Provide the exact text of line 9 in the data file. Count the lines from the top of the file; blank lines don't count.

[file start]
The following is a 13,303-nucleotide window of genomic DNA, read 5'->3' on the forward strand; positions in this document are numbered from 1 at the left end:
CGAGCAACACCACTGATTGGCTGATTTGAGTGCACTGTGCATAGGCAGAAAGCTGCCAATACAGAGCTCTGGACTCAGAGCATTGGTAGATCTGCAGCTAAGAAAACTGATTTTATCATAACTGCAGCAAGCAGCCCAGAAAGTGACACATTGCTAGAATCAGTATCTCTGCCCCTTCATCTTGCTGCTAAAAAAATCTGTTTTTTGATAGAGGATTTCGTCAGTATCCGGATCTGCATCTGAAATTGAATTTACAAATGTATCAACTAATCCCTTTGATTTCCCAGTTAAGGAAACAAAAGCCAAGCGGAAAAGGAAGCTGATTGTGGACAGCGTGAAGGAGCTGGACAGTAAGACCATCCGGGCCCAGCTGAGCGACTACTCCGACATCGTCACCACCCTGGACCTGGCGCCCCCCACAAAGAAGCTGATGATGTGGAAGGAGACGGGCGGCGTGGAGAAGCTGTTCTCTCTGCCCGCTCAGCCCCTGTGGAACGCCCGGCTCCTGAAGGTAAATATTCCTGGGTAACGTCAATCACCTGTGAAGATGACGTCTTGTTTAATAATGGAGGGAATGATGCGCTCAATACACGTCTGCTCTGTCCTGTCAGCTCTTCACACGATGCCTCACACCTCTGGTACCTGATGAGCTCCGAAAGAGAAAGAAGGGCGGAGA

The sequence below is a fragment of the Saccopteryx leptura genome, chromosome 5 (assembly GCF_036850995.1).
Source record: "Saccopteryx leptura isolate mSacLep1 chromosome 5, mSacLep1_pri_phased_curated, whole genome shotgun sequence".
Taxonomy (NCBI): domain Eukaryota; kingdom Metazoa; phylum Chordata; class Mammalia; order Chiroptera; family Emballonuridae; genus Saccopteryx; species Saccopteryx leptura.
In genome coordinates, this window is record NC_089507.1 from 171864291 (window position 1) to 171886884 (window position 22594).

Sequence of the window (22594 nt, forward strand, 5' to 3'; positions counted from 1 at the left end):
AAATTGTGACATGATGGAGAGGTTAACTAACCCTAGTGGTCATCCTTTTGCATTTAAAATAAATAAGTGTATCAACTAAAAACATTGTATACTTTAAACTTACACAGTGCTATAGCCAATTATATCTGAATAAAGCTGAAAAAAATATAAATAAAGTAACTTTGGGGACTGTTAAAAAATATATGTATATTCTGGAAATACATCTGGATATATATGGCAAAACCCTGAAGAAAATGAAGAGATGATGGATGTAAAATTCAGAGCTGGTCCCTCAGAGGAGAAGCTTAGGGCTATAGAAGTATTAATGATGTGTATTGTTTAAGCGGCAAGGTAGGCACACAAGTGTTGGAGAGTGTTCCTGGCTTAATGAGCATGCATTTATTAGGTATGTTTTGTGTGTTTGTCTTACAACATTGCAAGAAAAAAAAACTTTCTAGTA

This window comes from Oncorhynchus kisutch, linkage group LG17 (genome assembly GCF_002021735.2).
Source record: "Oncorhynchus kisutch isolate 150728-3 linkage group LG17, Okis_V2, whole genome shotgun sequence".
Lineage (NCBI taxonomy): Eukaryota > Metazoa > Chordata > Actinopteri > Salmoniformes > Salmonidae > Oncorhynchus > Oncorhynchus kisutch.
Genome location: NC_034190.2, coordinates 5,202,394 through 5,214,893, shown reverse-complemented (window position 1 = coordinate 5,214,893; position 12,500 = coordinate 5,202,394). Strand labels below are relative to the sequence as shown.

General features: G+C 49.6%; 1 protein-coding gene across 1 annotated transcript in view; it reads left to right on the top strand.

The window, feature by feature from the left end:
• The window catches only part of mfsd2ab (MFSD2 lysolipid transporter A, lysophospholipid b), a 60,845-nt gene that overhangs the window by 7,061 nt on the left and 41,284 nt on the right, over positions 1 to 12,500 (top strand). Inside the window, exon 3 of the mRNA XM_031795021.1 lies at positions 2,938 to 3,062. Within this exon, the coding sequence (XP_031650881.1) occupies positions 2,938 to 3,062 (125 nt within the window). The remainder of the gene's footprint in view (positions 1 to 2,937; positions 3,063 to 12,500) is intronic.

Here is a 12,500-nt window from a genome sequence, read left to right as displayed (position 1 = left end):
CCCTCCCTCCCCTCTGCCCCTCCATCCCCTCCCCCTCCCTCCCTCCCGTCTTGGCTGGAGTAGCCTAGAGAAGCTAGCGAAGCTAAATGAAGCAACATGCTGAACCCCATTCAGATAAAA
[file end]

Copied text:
This window comes from Oncorhynchus kisutch, linkage group LG17 (genome assembly GCF_002021735.2).